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Charities warn against changing drug policy to win votes

David Batty, The Guardian, 5th May 2005

Any further reclassification of cannabis must be due to robust medical evidence and not political spin to win votes in the general election, drug charities said today.

The warning came after the prime minister made strong hints that his government’s decision to downgrade the classification of cannabis 15 months ago will be reversed if Labour is re-elected.

Tony Blair’s comments follow mounting concern that cannabis can trigger psychosis, with the Conservative leader, Michael Howard, having already promised to restore the drug’s original class B drug status - the same level as amphetamines.

A spokeswoman for the charity Drugscope said any further decision about the classification of cannabis “must be based on scientific evidence and not political reasons”. The emerging evidence on the risk the drug posed to mental health was “not conclusive by any means”.

She added there was also no evidence that downgrading cannabis to a class C drug, the same level as anabolic steroids and prescription antibiotics, had encouraged more people to try it.

She said: “The most recent Department of Health survey found cannabis usage has dropped among 11 to 15-year-olds and stabilised among older teenagers.”

A spokeswoman for the charity Addaction said while further reclassification in light of new medical evidence should not be ruled out, the decision must not be influenced by “hysteria”.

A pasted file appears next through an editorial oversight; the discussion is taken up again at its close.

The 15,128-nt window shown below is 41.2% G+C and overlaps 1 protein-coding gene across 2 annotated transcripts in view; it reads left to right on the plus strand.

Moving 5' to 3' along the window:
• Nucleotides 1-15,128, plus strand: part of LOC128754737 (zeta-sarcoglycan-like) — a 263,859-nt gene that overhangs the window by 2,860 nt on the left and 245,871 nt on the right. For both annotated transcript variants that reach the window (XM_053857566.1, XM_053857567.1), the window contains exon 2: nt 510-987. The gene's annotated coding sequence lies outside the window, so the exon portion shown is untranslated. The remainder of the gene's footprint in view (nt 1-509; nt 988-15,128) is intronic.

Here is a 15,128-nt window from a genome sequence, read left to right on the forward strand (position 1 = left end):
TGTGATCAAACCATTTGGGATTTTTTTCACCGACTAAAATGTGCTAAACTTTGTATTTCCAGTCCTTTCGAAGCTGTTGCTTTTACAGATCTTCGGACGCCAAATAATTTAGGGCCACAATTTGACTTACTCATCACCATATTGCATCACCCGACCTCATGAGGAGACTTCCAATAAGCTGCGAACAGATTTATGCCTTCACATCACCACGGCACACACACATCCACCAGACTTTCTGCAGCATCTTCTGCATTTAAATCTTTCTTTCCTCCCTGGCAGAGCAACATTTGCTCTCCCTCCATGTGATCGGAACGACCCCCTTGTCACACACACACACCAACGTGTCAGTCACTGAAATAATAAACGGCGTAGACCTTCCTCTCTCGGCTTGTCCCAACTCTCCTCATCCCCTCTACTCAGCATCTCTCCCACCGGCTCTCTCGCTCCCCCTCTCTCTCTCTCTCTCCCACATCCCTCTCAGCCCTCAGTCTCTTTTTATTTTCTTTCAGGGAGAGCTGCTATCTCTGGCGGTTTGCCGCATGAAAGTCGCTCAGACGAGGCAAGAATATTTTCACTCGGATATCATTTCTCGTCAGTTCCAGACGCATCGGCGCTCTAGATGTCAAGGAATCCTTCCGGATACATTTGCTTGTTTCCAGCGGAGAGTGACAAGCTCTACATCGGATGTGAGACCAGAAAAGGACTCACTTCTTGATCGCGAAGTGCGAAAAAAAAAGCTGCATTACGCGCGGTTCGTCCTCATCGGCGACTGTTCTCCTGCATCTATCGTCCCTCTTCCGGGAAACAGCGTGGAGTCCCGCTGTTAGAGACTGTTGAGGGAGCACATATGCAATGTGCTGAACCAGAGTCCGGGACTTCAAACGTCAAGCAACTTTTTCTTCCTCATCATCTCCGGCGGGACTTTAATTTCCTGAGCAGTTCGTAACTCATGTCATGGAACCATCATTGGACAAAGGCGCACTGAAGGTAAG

She said: “It is about creating a balanced response based on knowledge rather than an hysterical response based on assumptions and moral arguments.”

A spokesman for the Transform Drug Policy Foundation added: “It is to all the major parties’ great shame that rather than engaging in substantive debate, they have chosen to use the issue as a political football. We can only hope that by the next election this crude electioneering will be replaced by a more mature and rational debate on prohibition and its alternatives.”

Earlier today the prime minister told GMTV that the downgrading of cannabis had sent out “the wrong message” to young people about the drug’s legal status and safety.

In another interview ahead of tomorrow’s general election, Mr Blair told BBC Radio 4’s Today programme that there was emerging medical evidence that cannabis was potentially more harmful than had been previously thought.

An inquiry launched by the home secretary, Charles Clarke, into links between cannabis use and mental health problems is ongoing, and Mr Blair said he was waiting for its results.

The government’s decision to reclassify the drug was made after advice from the advisory council on the misuse of drugs and after a controversial pilot scheme by police in Lambeth, south London.

Some leading police officers and drugs charities said it allowed police to better target resources at fighting harder drugs. 


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